thou hast kept me alive: preserved his corporeal life when in danger, and maintained his spiritual life; and quickened him by his word, under all his afflictions, and kept him from utter and black despair;

that I should not go down to the pit; either of the grave or hell. There is in this clause a "Keri" and a "Cetib"; a marginal reading, and a textual writing: according to the latter it is, "from them that go down to the pit"; which some versions n follow; that is, thou hast preserved me from going along with them, and being where and as they are: our version follows the former; the sense is the same.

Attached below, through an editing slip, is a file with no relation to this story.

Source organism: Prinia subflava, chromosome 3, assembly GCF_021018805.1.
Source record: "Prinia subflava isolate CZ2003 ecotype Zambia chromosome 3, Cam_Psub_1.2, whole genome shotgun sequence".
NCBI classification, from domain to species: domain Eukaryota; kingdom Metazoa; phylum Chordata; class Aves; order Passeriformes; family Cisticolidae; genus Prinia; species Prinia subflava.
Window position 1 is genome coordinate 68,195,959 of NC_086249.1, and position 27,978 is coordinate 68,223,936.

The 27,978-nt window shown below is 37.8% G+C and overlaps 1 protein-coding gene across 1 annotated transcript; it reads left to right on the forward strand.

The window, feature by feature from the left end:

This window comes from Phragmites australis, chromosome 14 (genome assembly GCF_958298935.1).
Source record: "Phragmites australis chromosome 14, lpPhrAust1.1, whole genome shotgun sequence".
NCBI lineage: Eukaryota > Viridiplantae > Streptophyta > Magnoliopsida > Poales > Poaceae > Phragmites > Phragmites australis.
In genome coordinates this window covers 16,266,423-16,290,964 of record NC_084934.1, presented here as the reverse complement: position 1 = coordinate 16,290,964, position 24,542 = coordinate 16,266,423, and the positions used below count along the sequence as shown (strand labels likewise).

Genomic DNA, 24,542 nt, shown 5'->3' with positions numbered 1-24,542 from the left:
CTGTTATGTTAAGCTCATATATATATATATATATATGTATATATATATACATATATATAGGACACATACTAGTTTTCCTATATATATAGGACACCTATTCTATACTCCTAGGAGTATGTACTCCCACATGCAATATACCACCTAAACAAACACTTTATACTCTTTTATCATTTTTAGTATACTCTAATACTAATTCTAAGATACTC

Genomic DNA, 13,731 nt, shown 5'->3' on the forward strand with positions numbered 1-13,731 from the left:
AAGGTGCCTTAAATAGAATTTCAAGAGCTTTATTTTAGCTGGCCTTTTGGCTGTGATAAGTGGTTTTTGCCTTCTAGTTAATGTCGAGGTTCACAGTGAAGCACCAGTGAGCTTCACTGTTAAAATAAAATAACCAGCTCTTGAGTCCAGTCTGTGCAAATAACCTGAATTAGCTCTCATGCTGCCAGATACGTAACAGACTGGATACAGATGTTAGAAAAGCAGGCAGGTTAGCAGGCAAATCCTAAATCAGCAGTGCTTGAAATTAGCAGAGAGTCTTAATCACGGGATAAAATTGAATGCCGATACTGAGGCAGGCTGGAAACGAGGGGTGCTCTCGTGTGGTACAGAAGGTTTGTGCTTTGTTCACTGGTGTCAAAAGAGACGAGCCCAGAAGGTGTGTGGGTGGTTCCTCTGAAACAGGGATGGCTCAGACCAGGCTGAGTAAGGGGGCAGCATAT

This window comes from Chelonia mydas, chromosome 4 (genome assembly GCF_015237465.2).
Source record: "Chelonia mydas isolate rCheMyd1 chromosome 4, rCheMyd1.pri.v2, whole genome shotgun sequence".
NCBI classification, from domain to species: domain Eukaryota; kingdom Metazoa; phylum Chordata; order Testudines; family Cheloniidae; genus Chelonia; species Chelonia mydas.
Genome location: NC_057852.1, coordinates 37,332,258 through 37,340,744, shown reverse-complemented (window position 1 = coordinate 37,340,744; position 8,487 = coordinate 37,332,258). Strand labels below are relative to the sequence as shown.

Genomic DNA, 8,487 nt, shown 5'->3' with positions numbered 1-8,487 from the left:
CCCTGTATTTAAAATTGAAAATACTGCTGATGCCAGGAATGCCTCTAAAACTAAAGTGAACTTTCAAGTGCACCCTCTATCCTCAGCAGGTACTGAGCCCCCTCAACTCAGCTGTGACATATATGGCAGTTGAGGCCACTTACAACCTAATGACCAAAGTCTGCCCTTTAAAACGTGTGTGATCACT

Gill: Psa 30:4 - Sing unto the Lord, O ye saints of his // and give thanks at the remembrance of his holiness Sing unto the Lord, O ye saints of his,.... Such to whom he has been gracious and merciful, and has blessed with pardoning grace, and justifying right...

Sing unto the Lord, O ye saints of his,.... Such to whom he has been gracious and merciful, and has blessed with pardoning grace, and justifying righteousness, adoption, and a right to eternal life; and who are holy godly persons; in whose hearts principles of grace and holiness are formed; and who are kind and bountiful to others: all which the word o here used signifies: and these are the Lord's; they are set apart for him, and they are sanctified by him; and therefore should sing his praises, both vocally, and with melody in their hearts;